Drug Distributors and Johnson & Johnson Reach $26 Billion Deal to End Opioid Suits
More than $ 2 billion of the $ 26 billion deal would not go to states and communities at all. It would be used to pay the fees and expenses of private attorneys representing thousands of counties and municipalities, as well as some states, in the opioid litigation. While many states are represented by their own staff lawyers, others have had to rely on outside lawyers to mount such costly and consuming litigation, as most cities and counties have.
As states decide whether or not to sign, lawsuits against the companies will continue, including one in California state court against Johnson & Johnson and a local lawsuit in West Virginia in federal court against the distributors. At least half a dozen more trials are expected to begin in the fall and early winter.
The complainants’ executive committee, which negotiated on behalf of local governments, said while Wednesday’s announcement was a milestone, “reaching a deal is just a step.”
Joe Rice, a chief negotiator for the committee, noted that some states should pass laws setting out how the opioid settlement money will be used and preventing future litigation.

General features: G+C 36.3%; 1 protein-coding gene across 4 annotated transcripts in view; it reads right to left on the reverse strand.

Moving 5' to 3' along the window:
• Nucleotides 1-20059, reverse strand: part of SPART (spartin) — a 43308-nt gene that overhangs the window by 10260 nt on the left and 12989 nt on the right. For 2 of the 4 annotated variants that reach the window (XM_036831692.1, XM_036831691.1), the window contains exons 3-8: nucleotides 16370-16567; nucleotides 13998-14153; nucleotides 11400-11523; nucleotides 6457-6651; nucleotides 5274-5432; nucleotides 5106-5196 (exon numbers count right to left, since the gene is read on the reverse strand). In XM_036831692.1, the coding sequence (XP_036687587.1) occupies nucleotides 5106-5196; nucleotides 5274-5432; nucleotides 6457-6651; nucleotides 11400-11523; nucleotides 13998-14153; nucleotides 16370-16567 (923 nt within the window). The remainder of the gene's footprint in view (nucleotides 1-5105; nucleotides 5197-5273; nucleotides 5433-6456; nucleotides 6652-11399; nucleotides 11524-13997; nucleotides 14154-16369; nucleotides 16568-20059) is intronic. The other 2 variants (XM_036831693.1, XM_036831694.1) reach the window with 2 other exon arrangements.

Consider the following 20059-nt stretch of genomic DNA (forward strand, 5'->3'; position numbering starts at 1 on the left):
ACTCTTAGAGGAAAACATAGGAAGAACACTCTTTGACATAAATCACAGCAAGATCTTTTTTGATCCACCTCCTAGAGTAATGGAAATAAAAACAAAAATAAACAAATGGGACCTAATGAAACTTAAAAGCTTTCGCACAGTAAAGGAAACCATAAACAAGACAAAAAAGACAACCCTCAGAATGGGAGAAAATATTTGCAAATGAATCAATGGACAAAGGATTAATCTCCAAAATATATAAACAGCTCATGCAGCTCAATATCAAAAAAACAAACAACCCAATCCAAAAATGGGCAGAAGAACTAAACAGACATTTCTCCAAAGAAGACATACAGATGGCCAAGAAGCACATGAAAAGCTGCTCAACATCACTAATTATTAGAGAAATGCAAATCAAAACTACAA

But he stressed that from the start of the negotiations, the payments had been intended to be used almost exclusively to combat the opioid epidemic. Mr Rice, who also helped negotiate the Big Tobacco deals over 20 years ago, admitted that much of that money was ultimately diverted to balance state budgets rather than spent on treatment. smoking-related problems.
The new deal, he said, had much stricter safeguards to ensure that funds would go to prevention, treatment, drugs, education and other opioid-related issues.
Most states are likely to develop their own disbursement plans with their local governments. Ohio, North Carolina, Arizona, Texas, Florida and others have already negotiated internal formulas. Last month, the New York legislature passed bills to ensure that all funds from the opioid dispute resolution would go into a “locked box,” to be used only to deal with the crisis.
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